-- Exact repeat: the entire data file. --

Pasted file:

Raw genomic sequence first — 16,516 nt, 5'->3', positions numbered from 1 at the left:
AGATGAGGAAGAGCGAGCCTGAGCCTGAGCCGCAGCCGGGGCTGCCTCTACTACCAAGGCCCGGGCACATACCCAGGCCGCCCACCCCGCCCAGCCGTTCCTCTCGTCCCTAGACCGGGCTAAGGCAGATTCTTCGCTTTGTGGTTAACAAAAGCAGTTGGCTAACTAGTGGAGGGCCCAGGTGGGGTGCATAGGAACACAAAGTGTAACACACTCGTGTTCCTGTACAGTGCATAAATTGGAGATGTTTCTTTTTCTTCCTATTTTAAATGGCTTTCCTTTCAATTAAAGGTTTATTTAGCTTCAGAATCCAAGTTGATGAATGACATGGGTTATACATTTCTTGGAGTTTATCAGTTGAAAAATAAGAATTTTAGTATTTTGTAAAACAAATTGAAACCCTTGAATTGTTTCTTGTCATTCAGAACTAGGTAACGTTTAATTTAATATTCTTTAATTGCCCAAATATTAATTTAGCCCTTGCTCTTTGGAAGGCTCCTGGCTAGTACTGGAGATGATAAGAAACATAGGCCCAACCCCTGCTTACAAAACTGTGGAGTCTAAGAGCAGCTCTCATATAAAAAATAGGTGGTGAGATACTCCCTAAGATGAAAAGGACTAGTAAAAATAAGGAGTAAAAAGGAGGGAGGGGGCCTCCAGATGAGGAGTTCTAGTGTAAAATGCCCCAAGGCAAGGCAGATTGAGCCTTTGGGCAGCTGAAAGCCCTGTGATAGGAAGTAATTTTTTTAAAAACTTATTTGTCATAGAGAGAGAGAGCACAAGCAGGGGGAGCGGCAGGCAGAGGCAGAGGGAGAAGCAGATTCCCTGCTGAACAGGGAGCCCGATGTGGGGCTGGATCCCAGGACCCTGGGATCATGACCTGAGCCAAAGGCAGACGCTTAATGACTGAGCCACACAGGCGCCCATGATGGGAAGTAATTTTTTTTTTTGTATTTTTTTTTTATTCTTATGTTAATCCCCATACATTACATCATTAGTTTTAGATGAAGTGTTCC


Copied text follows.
Raw genomic sequence first — 16,516 nt, 5'->3', positions numbered from 1 at the left:
AGATGAGGAAGAGCGAGCCTGAGCCTGAGCCGCAGCCGGGGCTGCCTCTACTACCAAGGCCCGGGCACATACCCAGGCCGCCCACCCCGCCCAGCCGTTCCTCTCGTCCCTAGACCGGGCTAAGGCAGATTCTTCGCTTTGTGGTTAACAAAAGCAGTTGGCTAACTAGTGGAGGGCCCAGGTGGGGTGCATAGGAACACAAAGTGTAACACACTCGTGTTCCTGTACAGTGCATAAATTGGAGATGTTTCTTTTTCTTCCTATTTTAAATGGCTTTCCTTTCAATTAAAGGTTTATTTAGCTTCAGAATCCAAGTTGATGAATGACATGGGTTATACATTTCTTGGAGTTTATCAGTTGAAAAATAAGAATTTTAGTATTTTGTAAAACAAATTGAAACCCTTGAATTGTTTCTTGTCATTCAGAACTAGGTAACGTTTAATTTAATATTCTTTAATTGCCCAAATATTAATTTAGCCCTTGCTCTTTGGAAGGCTCCTGGCTAGTACTGGAGATGATAAGAAACATAGGCCCAACCCCTGCTTACAAAACTGTGGAGTCTAAGAGCAGCTCTCATATAAAAAATAGGTGGTGAGATACTCCCTAAGATGAAAAGGACTAGTAAAAATAAGGAGTAAAAAGGAGGGAGGGGGCCTCCAGATGAGGAGTTCTAGTGTAAAATGCCCCAAGGCAAGGCAGATTGAGCCTTTGGGCAGCTGAAAGCCCTGTGATAGGAAGTAATTTTTTTAAAAACTTATTTGTCATAGAGAGAGAGAGCACAAGCAGGGGGAGCGGCAGGCAGAGGCAGAGGGAGAAGCAGATTCCCTGCTGAACAGGGAGCCCGATGTGGGGCTGGATCCCAGGACCCTGGGATCATGACCTGAGCCAAAGGCAGACGCTTAATGACTGAGCCACACAGGCGCCCATGATGGGAAGTAATTTTTTTTTTTGTATTTTTTTTTTATTCTTATGTTAATCCCCATACATTACATCATTAGTTTTAGATGAAGTGTTCC